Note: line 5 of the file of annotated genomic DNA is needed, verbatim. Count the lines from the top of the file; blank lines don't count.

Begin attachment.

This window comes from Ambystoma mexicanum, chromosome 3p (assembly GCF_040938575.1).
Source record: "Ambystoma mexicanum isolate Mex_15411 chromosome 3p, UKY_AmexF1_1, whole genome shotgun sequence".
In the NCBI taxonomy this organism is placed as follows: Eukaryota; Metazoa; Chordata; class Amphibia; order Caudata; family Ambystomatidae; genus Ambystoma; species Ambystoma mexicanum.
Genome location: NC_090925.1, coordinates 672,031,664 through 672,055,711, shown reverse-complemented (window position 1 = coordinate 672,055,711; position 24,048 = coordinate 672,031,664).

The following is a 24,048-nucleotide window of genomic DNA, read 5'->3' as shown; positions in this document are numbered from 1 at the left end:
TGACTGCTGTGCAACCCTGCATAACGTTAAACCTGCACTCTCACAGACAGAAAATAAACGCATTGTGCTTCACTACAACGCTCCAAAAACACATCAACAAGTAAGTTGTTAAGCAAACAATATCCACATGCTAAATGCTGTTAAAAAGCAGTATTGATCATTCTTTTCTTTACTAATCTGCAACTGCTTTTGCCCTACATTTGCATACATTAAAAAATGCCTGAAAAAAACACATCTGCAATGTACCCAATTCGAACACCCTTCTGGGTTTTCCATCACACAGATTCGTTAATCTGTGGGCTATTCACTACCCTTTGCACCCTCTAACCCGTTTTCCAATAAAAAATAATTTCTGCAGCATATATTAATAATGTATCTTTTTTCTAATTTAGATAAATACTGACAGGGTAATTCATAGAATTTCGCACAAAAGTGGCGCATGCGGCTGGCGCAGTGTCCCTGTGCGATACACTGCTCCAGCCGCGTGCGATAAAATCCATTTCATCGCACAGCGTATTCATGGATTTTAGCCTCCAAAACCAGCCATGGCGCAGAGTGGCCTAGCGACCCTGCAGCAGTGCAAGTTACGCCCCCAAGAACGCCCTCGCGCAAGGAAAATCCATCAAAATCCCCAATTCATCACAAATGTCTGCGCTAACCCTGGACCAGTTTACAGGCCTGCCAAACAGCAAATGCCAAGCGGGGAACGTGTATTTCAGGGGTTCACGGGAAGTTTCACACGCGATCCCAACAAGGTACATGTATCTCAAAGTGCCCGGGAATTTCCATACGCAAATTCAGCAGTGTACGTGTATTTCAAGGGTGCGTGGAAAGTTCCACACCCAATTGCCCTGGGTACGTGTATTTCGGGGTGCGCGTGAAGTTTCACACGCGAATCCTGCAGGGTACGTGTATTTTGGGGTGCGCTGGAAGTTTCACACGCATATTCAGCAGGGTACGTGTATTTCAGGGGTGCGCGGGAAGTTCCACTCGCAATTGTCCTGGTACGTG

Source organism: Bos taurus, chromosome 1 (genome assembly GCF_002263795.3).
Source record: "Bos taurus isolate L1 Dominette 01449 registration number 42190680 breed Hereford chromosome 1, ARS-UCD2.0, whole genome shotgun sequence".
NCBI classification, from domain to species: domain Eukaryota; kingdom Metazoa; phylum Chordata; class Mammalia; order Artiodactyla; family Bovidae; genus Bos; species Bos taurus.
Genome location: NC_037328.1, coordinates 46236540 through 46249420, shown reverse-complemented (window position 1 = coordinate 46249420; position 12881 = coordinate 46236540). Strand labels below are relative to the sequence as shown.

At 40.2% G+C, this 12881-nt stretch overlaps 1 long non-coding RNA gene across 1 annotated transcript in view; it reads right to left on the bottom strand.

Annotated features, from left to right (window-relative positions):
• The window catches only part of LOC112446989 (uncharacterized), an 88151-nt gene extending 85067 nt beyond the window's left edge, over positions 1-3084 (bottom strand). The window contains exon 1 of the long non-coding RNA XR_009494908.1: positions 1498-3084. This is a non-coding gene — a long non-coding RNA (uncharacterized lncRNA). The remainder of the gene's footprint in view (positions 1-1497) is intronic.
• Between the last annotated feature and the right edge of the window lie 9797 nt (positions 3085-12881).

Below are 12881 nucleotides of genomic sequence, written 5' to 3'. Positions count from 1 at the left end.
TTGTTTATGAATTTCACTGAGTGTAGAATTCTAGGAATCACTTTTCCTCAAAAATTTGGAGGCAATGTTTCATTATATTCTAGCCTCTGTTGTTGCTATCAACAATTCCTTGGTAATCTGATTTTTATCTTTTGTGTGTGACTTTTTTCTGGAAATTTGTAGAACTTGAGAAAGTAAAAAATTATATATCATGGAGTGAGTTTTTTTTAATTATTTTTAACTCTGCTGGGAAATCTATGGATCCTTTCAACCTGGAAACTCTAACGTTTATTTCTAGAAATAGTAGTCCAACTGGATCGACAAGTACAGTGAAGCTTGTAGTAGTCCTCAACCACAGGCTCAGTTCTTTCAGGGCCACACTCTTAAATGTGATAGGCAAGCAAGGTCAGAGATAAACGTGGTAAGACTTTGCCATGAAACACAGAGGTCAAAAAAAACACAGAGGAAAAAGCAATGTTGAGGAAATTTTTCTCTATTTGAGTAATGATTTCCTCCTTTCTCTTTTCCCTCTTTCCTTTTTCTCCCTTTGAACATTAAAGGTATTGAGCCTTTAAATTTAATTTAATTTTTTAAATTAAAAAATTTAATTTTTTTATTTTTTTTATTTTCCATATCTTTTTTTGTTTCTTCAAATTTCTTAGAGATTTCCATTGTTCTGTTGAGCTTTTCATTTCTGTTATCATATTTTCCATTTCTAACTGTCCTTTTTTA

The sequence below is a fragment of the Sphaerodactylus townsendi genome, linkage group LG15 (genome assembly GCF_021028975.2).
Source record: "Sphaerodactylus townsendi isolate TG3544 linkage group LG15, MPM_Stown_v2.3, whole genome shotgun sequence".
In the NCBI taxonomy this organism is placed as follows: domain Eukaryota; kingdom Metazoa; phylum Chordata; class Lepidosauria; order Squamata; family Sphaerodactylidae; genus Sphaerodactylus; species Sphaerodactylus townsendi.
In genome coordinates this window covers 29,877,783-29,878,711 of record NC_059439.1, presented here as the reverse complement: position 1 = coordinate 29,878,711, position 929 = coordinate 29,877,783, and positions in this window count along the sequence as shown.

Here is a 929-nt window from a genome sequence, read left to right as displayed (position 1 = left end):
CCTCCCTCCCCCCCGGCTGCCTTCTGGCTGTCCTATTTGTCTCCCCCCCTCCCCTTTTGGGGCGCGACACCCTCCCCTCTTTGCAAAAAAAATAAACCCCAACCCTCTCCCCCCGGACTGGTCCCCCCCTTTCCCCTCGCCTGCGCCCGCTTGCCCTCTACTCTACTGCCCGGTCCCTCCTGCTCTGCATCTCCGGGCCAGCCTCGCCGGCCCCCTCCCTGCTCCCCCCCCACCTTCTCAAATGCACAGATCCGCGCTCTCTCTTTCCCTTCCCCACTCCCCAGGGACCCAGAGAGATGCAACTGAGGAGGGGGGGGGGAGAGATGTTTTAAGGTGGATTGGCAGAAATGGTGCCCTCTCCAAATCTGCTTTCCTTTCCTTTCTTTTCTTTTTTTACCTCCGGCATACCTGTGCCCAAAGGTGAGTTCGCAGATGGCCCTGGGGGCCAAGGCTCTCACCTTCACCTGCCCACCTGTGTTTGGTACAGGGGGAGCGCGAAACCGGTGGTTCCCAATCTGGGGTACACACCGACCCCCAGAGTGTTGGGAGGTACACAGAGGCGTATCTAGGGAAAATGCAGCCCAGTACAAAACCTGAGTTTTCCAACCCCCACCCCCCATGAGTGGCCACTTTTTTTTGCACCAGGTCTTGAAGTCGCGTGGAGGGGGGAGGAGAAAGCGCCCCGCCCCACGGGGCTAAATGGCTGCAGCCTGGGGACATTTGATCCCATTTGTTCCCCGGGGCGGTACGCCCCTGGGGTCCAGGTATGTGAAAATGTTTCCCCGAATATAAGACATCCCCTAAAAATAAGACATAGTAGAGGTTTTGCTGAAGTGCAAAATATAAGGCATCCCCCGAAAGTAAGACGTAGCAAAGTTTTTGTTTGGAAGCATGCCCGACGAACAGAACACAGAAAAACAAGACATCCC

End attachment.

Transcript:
The following is a 24,048-nucleotide window of genomic DNA, read 5'->3' as shown; positions in this document are numbered from 1 at the left end: